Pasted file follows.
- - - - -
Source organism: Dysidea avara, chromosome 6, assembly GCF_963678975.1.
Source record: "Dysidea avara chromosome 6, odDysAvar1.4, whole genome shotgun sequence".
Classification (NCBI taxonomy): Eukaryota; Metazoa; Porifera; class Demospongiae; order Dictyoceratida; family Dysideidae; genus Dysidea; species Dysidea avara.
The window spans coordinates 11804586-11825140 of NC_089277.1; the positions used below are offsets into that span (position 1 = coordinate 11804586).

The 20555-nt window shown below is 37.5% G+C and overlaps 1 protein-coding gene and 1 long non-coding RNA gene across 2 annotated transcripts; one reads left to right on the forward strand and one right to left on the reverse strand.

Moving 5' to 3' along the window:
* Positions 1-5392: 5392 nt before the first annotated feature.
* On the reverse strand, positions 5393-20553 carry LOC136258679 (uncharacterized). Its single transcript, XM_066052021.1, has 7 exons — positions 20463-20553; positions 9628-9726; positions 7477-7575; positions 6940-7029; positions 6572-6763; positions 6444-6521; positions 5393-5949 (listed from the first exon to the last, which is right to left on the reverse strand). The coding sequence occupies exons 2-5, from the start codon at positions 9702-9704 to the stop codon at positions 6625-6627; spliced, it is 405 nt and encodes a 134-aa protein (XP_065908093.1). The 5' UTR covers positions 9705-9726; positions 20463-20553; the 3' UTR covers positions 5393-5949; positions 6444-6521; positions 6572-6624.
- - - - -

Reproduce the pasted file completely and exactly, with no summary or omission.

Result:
Source organism: Dysidea avara, chromosome 6, assembly GCF_963678975.1.
Source record: "Dysidea avara chromosome 6, odDysAvar1.4, whole genome shotgun sequence".
Classification (NCBI taxonomy): Eukaryota; Metazoa; Porifera; class Demospongiae; order Dictyoceratida; family Dysideidae; genus Dysidea; species Dysidea avara.
The window spans coordinates 11804586-11825140 of NC_089277.1; the positions used below are offsets into that span (position 1 = coordinate 11804586).

The 20555-nt window shown below is 37.5% G+C and overlaps 1 protein-coding gene and 1 long non-coding RNA gene across 2 annotated transcripts; one reads left to right on the forward strand and one right to left on the reverse strand.

Moving 5' to 3' along the window:
* Positions 1-5392: 5392 nt before the first annotated feature.
* On the reverse strand, positions 5393-20553 carry LOC136258679 (uncharacterized). Its single transcript, XM_066052021.1, has 7 exons — positions 20463-20553; positions 9628-9726; positions 7477-7575; positions 6940-7029; positions 6572-6763; positions 6444-6521; positions 5393-5949 (listed from the first exon to the last, which is right to left on the reverse strand). The coding sequence occupies exons 2-5, from the start codon at positions 9702-9704 to the stop codon at positions 6625-6627; spliced, it is 405 nt and encodes a 134-aa protein (XP_065908093.1). The 5' UTR covers positions 9705-9726; positions 20463-20553; the 3' UTR covers positions 5393-5949; positions 6444-6521; positions 6572-6624.